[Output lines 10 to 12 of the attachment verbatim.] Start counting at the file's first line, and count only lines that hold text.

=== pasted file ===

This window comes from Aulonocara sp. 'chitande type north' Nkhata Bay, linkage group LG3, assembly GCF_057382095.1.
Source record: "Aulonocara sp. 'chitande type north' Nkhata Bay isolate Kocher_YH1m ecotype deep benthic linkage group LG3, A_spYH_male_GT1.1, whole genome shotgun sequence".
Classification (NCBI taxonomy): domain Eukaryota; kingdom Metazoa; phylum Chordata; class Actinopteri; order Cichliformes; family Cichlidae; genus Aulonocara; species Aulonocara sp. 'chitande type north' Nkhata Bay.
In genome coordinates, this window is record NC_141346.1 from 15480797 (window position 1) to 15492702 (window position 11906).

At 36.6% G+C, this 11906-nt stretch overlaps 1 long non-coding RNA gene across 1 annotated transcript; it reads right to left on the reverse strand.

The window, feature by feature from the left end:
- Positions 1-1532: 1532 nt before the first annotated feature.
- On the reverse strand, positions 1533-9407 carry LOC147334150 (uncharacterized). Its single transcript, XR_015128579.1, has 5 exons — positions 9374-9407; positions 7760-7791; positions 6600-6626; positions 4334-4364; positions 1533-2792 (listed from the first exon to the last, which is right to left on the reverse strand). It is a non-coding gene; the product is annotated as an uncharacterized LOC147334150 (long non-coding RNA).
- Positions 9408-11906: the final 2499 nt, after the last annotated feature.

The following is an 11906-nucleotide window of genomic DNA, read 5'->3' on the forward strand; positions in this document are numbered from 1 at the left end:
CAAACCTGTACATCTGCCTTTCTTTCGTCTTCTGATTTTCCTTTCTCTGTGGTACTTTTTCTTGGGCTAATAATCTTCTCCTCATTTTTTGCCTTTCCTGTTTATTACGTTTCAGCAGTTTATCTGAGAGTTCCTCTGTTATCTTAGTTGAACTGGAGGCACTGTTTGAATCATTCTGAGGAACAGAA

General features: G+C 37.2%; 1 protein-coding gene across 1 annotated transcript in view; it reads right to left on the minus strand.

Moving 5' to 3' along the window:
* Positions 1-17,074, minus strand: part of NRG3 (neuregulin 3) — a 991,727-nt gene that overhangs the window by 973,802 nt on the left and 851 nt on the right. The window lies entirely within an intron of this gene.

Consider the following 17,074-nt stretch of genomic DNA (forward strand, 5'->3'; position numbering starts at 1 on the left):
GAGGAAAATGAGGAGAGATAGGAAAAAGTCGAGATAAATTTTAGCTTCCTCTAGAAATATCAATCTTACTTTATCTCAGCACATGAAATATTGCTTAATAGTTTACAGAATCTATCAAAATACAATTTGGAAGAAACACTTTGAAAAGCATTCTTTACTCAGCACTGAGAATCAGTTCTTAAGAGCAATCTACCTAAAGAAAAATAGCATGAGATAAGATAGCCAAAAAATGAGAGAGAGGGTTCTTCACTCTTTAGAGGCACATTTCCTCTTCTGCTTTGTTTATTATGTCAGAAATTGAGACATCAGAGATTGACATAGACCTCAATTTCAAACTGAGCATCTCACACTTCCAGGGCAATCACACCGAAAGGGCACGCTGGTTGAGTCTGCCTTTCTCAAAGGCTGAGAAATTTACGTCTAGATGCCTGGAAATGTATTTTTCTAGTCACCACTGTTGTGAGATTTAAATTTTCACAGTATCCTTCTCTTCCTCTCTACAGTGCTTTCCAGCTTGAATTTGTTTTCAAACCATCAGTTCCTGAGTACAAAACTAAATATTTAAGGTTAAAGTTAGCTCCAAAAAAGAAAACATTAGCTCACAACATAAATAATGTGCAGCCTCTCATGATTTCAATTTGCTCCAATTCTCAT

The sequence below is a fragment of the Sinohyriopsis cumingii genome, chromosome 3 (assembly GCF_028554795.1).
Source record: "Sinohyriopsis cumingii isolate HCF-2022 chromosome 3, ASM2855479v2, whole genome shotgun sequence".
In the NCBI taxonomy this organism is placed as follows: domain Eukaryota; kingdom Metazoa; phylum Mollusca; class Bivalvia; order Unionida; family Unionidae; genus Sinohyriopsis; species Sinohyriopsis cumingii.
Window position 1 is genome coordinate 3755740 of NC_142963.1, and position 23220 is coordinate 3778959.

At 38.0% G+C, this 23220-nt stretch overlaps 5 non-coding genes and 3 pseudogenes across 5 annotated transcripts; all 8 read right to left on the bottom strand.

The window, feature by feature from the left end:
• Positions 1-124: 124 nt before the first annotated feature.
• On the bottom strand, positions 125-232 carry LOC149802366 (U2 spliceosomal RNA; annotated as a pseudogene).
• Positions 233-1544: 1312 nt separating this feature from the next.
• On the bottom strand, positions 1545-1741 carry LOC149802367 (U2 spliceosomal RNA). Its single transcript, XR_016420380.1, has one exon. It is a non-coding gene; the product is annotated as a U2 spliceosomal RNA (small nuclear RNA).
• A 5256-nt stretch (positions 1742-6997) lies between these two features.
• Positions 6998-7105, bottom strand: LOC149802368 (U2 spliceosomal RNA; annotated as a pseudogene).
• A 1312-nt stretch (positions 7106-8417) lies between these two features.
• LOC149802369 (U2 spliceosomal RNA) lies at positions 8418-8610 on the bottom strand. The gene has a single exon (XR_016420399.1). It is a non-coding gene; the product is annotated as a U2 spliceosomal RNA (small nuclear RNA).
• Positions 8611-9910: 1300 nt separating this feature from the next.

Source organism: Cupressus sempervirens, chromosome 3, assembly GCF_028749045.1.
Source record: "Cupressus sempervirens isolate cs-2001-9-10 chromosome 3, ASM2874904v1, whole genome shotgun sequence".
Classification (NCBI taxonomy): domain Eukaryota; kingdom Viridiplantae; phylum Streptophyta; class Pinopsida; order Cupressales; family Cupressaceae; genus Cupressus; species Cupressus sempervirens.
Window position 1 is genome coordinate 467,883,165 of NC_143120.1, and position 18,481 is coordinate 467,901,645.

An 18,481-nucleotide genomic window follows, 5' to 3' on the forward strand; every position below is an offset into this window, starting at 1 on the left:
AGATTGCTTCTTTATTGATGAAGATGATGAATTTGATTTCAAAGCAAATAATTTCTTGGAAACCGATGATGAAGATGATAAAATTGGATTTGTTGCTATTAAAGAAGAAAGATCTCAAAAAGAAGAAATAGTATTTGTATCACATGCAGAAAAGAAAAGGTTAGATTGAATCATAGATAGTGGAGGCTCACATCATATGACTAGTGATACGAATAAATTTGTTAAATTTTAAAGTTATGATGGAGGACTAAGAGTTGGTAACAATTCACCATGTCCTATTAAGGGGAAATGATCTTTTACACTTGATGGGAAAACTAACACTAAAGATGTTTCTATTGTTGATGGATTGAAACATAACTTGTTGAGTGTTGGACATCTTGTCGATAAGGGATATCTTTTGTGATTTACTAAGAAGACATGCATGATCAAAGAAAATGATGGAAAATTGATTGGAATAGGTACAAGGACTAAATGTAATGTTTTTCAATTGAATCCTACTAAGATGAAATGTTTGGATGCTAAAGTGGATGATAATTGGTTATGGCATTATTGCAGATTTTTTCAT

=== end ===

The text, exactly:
The following is an 11906-nucleotide window of genomic DNA, read 5'->3' on the forward strand; positions in this document are numbered from 1 at the left end:
CAAACCTGTACATCTGCCTTTCTTTCGTCTTCTGATTTTCCTTTCTCTGTGGTACTTTTTCTTGGGCTAATAATCTTCTCCTCATTTTTTGCCTTTCCTGTTTATTACGTTTCAGCAGTTTATCTGAGAGTTCCTCTGTTATCTTAGTTGAACTGGAGGCACTGTTTGAATCATTCTGAGGAACAGAA

General features: G+C 37.2%; 1 protein-coding gene across 1 annotated transcript in view; it reads right to left on the minus strand.